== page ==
I'm new and on the fence about Spider/Wobbles

I’m new, and I’m still not sure what snake I’m getting. The first thing I wanted to do was rule out any potential sickly-morphs. I came across a list of “wobble-morphs” and a lot of conflicting theories when consulting both breeders and owners on the severity of the defect’s impact.
Any rough estimates or anecdotal evidence is also welcomed!
Thank you so much for your passion and knowledge.

What I don’t want answered --> I understand that breeding animals with a known defect, of which " SIGNIFICANTLY impacts" their quality of life, is wrong. I will avoid purchasing known severe wobble combinations (like Spider x Sable).

What I do want answered --> Is the wobble defect a " SIGNIFICANT impact" or a “Light/Benign Symptom” in Spider, Woma ect…?
1.) Can you help me define what a " SIGNIFICANT impact" means? (defined below)
2.) Roughly, Out of 100 “wobble-morphs”, what is the likelihood of a " SIGNIFICANT impact" occurring?
3.) If yes/no, is there any numerical data that supports this?

Defining/Examples of; " SIGNIFICANT Impact " vs “Light/Benign Symptoms”

  • " Significant impact "–> Unable to eat or eats very little, Can’t correct from being flipped upside down, is more susceptible to IBD from stress (weakened immune system), shortened life span ect…
  • " Light / Benign Symptoms "–> Light tremor, momentary stargazing, irregular head movement, able to correct/ move about/ eat, and has a normal life span, or no symtoms at all

We have had multiple debates on the forums so you should read those if you need help deciding for yourself if spider is for you. I created a poll on the spider gene as well you could look at.

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A couple videos by Olympus I reference people to. I like them because it actually shows animals being kept correctly, not put in a compromised position through stress then filmed and taken as the norm. Worth a watch at least. Second one especially was done more recently (last year) and shows all the spiders in Matt’s collection. Enjoy!


To be fair I heard the crazy stuff people say and was on the fence too as a newbie, just had to talk to some more knowledgeable breeders I met and sift through some content to decide what info was relevant and what was fake news. Glad though that MOST struggle with this out of a desire for healthy animals, that’s what we all want.

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A lot of your questions will be answered by the videos above, so I will just give you some of my personal experience/advice/opinions.

I don’t have a spider, and probably won’t get one just because I don’t generally like their patterns. But I do have a champagne combo. I have only seen the tiniest hint of a wobble when he was about to strike when being fed once. He has no head tilt when holding his head up, and I sometimes forget his morph even wobbles because he moves just like a normal BP.

I have noticed that inbreeding might play a role in how bad the wobble is as well. I have also noticed that spiders tend to have things like the head tilt a lot more than other wobble morphs. That is either because there is more inbreeding in the ones I have seen, or the wobble may just very in each morph that has it. Rule of thumb with a lot of issues in animals is that you have a higher chance of the severity increasing the more you inbreed. Like kinking in snakes, as well as bug eyes and duckbills. Another thing that most people follow is to never breed 2 wobble genes together. Like Spider+Spider, spider+champagne/woma/sable/spotnose. It all increases the chances of severe issues, on top of the fact that most of them are potentially lethal combos. There are people that breed those combos together despite the high risk, and I personally don’t plan to purchase from anyone that does. I also never plan to buy a combo of two wobble genes so I am with you on that.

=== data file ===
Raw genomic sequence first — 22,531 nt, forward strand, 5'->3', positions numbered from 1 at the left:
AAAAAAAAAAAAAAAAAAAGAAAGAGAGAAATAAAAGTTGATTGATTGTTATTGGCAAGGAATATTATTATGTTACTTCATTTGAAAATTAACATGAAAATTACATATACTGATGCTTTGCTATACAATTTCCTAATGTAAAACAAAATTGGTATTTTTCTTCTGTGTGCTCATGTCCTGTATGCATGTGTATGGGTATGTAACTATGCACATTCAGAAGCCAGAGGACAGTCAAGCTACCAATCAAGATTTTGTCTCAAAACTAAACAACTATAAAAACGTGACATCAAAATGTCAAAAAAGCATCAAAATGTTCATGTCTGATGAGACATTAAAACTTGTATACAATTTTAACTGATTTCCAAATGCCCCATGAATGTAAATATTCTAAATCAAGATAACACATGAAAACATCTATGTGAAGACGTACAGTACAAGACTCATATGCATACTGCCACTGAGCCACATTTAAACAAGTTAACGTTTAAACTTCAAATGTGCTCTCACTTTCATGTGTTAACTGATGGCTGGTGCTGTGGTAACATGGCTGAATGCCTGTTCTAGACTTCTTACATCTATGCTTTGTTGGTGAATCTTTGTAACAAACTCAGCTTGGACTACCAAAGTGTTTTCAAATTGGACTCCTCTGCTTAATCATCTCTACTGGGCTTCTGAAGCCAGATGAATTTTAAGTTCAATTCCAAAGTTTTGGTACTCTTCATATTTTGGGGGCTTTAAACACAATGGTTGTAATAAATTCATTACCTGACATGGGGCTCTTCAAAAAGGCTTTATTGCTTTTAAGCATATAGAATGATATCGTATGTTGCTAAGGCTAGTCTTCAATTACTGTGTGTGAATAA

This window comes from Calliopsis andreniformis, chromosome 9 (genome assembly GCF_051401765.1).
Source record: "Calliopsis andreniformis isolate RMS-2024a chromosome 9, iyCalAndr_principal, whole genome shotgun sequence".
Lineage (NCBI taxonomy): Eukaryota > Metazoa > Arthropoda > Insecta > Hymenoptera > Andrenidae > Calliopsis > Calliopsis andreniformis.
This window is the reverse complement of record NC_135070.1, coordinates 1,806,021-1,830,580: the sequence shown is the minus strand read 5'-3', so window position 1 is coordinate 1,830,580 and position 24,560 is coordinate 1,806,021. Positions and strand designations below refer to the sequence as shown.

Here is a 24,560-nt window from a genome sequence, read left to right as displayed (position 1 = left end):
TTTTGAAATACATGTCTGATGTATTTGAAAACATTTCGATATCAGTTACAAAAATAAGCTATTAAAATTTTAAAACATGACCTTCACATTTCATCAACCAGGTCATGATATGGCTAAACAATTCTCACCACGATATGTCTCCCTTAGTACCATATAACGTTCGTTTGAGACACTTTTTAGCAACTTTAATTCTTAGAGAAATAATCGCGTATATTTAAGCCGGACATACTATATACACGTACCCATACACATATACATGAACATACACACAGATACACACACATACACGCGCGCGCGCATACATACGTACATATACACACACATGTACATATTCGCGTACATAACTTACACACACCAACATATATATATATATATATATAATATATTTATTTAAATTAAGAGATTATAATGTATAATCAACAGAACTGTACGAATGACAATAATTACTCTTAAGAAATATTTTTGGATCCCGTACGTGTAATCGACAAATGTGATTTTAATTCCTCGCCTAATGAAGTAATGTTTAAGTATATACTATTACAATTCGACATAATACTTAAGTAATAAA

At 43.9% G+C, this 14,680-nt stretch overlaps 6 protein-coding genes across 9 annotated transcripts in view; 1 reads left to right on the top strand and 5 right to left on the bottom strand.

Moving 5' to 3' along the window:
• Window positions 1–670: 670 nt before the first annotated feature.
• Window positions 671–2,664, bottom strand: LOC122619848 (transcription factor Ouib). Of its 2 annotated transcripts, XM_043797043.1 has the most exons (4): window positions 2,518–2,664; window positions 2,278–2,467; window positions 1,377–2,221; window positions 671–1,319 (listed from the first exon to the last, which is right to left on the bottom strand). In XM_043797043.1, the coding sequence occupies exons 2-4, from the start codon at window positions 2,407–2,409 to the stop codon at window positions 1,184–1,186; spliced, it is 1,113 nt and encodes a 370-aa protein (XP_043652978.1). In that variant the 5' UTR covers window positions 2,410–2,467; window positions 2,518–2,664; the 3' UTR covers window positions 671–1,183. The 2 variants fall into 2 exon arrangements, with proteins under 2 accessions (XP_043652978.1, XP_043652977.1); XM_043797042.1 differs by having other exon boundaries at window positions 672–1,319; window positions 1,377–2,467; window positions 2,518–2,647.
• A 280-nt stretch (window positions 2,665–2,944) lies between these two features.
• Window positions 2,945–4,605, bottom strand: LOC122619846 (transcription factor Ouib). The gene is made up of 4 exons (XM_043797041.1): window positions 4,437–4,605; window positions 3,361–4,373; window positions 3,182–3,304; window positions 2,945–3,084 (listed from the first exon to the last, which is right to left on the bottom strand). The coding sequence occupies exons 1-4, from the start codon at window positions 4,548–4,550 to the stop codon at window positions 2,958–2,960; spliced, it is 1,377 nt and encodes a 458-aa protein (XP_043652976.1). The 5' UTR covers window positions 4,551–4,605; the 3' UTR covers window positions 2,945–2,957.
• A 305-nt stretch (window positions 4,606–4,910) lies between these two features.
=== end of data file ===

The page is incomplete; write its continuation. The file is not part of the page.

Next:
Lack of stress is another thing that helps keep the wobble under control, even in snakes that generally have a pretty bad wobble. If you get a wobble gene from a breeder and they said it doesn’t have wobble, and when you get the snake it clearly does. Chances are the snake is highly stressed and will take a bit to get used to everything and go back to having little to no wobble. When I got my champagne however, I asked to breeder if him or his parents had any wobble, and he said he never seen any wobble in his champagnes. He also never showed signs of a wobble when I got him home. Even after the shipping he went through he didn’t show signs.

If you do ever get a wobble gene, and you don’t want a bad wobble then I suggest asking the breeder if their snakes have any wobble, as well as ask how closely related all of them are. Most of the time a reputable breeder will tell you the truth.

Also, here are a couple pics of my Champagne Banana Pastel het VPI boi Akira;

The first one I just took a bit ago for a closeup of his little eye stripe, and the second was not long after I got him.



I was just like you when I started out and heard about the spider and the wobble/issues they have. I was HIGHLY against adding a spider to my collection, along with other genes that I knew had issues, and went out of my way to avoid these morphs when looking to add to my collection.